To make possible a precise adjustment of the braking force of the device, provision is made such that the two cage halves are joined together to produce their gripping action by a plurality of screws whose tightening torque is adjustable. The tightening of the screws can be performed, with a so-called "torque wrench," for example, to the degree necessary for a particular braking action. The apparatus can thus be easily adapted to rolling shutters or overhead rolling doors of different size and weight.
To eliminate the need for additional housing parts, provision is made for the two cage halves to be made as covers one for each face of the cogwheel. The cogwheel is thus concealed from the outside and protected against external influences such as moisture and dust.
To simplify the manufacture of the fixed housing, provision is made for it to be in the form of a packet of identical parts stamped from sheet steel. The stamped parts are quickly and easily manufactured and require no further working. These stampings are preferably joined together by bolts passing through them, each bolt surrounded by plastic liners. The bolts can serve simultaneously as means for fastening the housing to a building structure. By the use of the plastic liners a certain resilience is achieved which, in the case of an actuation of the safety device, reduces the stress on the connection between the housing and the building.
The cage halves are preferably die-castings, since they can also be manufactured simply and with sufficient accuracy. Also, in this manner a good coefficient of friction between the cage halves on the one hand and the housing on the other is assured.
A preferred embodiment of the invention will be explained below in conjunction with a drawing. The figures of the drawing show:
FIG. 1, the device in a cross section taken perpendicular to the axis of rotation of the cogwheel,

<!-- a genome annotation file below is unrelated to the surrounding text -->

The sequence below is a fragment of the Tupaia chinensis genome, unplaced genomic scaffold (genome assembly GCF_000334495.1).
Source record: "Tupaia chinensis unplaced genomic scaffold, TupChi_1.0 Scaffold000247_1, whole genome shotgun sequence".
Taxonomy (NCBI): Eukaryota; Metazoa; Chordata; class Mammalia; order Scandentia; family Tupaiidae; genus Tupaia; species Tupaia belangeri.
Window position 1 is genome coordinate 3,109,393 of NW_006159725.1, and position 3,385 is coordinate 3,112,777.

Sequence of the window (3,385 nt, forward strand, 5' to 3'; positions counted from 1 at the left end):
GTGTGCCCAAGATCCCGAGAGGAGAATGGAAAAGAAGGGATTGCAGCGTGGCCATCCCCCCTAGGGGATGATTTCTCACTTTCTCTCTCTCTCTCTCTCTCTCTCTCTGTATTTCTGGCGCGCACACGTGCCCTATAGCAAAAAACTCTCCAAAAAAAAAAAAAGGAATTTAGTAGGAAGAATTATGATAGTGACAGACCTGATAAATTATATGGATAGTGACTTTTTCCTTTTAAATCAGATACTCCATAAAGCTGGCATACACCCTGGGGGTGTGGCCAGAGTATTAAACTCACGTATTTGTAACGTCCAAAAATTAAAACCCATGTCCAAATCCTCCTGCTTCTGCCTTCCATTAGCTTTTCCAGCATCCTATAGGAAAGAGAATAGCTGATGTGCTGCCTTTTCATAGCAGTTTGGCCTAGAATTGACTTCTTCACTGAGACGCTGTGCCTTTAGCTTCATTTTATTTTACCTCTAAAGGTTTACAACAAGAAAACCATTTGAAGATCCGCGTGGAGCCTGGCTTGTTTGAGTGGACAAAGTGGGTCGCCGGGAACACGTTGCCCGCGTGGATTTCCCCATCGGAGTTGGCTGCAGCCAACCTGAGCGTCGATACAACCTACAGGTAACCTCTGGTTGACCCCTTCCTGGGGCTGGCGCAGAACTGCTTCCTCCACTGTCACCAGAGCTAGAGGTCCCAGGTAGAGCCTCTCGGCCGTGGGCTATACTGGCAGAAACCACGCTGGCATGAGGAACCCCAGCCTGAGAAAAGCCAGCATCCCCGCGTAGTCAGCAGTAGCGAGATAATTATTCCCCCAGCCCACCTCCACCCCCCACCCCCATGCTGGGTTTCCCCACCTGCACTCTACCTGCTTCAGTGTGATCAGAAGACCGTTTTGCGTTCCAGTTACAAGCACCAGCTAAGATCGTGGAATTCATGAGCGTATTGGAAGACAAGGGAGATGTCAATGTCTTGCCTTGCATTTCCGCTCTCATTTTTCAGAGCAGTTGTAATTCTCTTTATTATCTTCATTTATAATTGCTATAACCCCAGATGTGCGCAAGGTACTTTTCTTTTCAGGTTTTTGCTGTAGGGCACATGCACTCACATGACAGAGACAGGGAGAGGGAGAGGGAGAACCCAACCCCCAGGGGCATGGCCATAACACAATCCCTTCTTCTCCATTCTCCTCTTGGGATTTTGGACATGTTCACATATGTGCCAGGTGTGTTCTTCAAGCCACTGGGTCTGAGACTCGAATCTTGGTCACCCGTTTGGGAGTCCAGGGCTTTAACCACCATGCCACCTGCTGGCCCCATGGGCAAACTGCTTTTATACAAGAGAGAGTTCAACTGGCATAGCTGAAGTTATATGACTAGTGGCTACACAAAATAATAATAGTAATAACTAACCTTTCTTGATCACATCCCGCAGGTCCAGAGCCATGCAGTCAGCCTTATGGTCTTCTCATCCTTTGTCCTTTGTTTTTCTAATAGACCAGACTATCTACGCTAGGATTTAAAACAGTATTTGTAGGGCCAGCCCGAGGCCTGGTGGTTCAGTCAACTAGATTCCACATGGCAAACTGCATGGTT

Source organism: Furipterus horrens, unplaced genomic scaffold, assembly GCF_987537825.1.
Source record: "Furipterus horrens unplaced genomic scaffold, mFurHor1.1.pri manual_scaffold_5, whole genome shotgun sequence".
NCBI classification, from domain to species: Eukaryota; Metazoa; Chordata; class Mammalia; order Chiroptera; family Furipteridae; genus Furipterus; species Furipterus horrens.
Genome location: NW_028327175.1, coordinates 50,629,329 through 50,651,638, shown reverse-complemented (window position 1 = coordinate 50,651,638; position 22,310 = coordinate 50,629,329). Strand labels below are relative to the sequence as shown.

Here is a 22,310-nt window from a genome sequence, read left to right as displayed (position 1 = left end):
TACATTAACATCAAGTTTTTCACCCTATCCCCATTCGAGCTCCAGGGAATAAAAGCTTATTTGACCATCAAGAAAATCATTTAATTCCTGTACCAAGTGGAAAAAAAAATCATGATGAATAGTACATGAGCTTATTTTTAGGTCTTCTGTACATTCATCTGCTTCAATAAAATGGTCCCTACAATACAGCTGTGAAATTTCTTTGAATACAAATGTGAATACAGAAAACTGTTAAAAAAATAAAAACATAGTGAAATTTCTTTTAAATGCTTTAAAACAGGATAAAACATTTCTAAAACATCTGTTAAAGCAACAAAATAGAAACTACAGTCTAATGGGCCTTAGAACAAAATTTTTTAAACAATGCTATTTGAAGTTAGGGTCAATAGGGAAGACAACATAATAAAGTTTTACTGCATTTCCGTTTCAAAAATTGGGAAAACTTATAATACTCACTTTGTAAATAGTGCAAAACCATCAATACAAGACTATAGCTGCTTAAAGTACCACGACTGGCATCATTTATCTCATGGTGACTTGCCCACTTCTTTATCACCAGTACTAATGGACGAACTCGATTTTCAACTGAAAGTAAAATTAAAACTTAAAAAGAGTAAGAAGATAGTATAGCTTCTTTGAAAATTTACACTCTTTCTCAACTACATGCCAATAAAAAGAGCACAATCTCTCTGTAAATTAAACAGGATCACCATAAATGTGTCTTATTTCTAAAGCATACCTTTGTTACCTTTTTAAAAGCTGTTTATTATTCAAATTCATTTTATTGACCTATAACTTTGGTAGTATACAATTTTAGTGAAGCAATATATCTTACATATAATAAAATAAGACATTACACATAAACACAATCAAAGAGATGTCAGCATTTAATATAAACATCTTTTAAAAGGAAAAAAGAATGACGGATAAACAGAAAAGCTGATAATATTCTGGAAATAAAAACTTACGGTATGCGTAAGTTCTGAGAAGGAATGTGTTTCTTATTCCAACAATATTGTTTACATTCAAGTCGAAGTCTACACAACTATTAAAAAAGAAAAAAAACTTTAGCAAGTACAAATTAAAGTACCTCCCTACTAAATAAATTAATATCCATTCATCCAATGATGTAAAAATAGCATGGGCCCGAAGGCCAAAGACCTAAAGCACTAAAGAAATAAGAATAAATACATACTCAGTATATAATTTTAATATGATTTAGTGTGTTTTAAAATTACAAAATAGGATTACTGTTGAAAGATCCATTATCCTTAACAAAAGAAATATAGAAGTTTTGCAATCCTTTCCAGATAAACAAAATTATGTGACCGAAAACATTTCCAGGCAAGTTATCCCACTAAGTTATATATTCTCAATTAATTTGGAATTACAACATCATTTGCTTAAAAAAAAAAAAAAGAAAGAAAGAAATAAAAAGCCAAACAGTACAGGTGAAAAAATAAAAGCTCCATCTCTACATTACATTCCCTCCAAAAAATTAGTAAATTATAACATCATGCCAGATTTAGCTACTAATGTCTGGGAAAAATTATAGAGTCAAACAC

FIG. 2, the device of FIG. 1 in a section taken along line II--II in FIG. 1,
FIG. 3, a side view of the device, and
FIG. 4, a detail in cross section along line IV--IV of FIG. 3.
As seen in FIG. 1, the embodiment of the safety device 1 represented in FIG. 1, as seen from the inside, consists of a cogwheel 2, a cage 3 surrounding it, and a fixed housing 4. In its center the cogwheel has a bore 21 for receiving a winding shaft, not shown, on which a roll shutter or a roll door can be wound. To produce a corotation between the cogwheel 2 and the winding shaft, the bore 21 has in its upper part a keyway 21' for a cotter. The cogwheel 2 has distributed over its outer circumference a number of recesses 22 each containing a tumbler 24 which is radially movable with respect to the cogwheel 2. The tumblers 24 are, in the embodiment represented, of cylindrical configuration; accordingly, the bottoms of the recesses 22 are of a semicircular shape. Between the individual recesses 22 of the cogwheel 2 are the outwardly projecting cogs 23 which together with the tumblers 24 provide for a braking of the winding shaft in case of actuation of the safety device. The operation of the device will be further explained below.
Most of the inside circumference of the cage 3 surrounding the cogwheel 2 is at a slight distance from the latter. In its upper portion the cage 3 has a recess 31 which in case of actuation forms an abutment for one of the tumblers 24.
The cage 3 consists of two halves which are disposed in planes perpendicular to the axis of rotation 26 of the cogwheel 2. In FIG. 1 only the front cage half 30 of the two cage halves is visible. These cage halves 30, as well as the other cage half which is not visible here, have bores 33 aligned with one another by which the two cage halves can be clamped together by means of bolts.
The outer part of the device 1 is formed by the fixed housing 4 which in the example represented is of substantially rectangular outline and whose inner margin is circular and surrounds the cage 3. At a discoidal portion 45 of the fixed housing 4, which is defined by the inner circumference of the housing 4 and the broken parallel line running parallel thereto, the cage 3, or more precisely its one half 30, lies under bias against the here-invisible back of the fixed housing 4. In like manner the other half of the cage 3 lies against the opposite side of the housing 4. Thus the housing 4 acts in its discoidal area 45 like a brake disk which is gripped between the two halves of the cage 3 acting as brakes.
The fixed housing 4 here consists of a plurality of parts stamped from sheet steel which are identical to one another and are laid one on the other to form the housing 4. The individual stampings, of which part 42 is visible in Figure 1, have through-bores or openings 49 in line with one another which serve to accommodate fastening means.
The housing 4 thus consists of a plurality of easy-to-make, identical parts. Since furthermore the outer circumference 37 of the cage 3 and the inner circumference of the housing 4 are of entirely smooth-surfaced configuration, the production of the device 1 is very simple.
The operation of the device 1 when it is actuated is as follows: